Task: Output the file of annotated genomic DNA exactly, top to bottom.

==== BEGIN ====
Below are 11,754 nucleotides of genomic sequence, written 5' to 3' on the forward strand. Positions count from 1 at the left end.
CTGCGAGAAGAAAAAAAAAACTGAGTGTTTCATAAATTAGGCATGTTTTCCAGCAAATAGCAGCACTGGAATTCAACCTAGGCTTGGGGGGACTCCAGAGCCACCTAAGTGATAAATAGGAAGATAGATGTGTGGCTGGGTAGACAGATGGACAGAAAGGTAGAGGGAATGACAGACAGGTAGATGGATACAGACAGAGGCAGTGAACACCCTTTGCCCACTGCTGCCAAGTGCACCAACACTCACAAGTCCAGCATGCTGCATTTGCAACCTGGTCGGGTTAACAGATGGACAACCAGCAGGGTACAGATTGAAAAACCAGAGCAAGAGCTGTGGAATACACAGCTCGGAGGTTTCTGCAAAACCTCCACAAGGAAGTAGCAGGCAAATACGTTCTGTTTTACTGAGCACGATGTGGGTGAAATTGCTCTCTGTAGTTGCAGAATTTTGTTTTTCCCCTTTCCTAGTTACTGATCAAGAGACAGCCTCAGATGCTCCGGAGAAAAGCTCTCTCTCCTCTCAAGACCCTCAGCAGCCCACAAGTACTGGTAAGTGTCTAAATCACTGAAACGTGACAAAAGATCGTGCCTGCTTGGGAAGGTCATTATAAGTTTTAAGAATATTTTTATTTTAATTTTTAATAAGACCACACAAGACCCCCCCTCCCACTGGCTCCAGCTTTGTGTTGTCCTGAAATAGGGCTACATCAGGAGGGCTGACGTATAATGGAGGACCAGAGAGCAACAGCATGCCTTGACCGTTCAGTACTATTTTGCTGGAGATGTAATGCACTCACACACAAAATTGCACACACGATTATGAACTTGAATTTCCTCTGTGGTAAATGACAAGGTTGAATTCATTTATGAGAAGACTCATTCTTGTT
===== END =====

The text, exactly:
Below are 11,754 nucleotides of genomic sequence, written 5' to 3' on the forward strand. Positions count from 1 at the left end.
CTGCGAGAAGAAAAAAAAAACTGAGTGTTTCATAAATTAGGCATGTTTTCCAGCAAATAGCAGCACTGGAATTCAACCTAGGCTTGGGGGGACTCCAGAGCCACCTAAGTGATAAATAGGAAGATAGATGTGTGGCTGGGTAGACAGATGGACAGAAAGGTAGAGGGAATGACAGACAGGTAGATGGATACAGACAGAGGCAGTGAACACCCTTTGCCCACTGCTGCCAAGTGCACCAACACTCACAAGTCCAGCATGCTGCATTTGCAACCTGGTCGGGTTAACAGATGGACAACCAGCAGGGTACAGATTGAAAAACCAGAGCAAGAGCTGTGGAATACACAGCTCGGAGGTTTCTGCAAAACCTCCACAAGGAAGTAGCAGGCAAATACGTTCTGTTTTACTGAGCACGATGTGGGTGAAATTGCTCTCTGTAGTTGCAGAATTTTGTTTTTCCCCTTTCCTAGTTACTGATCAAGAGACAGCCTCAGATGCTCCGGAGAAAAGCTCTCTCTCCTCTCAAGACCCTCAGCAGCCCACAAGTACTGGTAAGTGTCTAAATCACTGAAACGTGACAAAAGATCGTGCCTGCTTGGGAAGGTCATTATAAGTTTTAAGAATATTTTTATTTTAATTTTTAATAAGACCACACAAGACCCCCCCTCCCACTGGCTCCAGCTTTGTGTTGTCCTGAAATAGGGCTACATCAGGAGGGCTGACGTATAATGGAGGACCAGAGAGCAACAGCATGCCTTGACCGTTCAGTACTATTTTGCTGGAGATGTAATGCACTCACACACAAAATTGCACACACGATTATGAACTTGAATTTCCTCTGTGGTAAATGACAAGGTTGAATTCATTTATGAGAAGACTCATTCTTGTT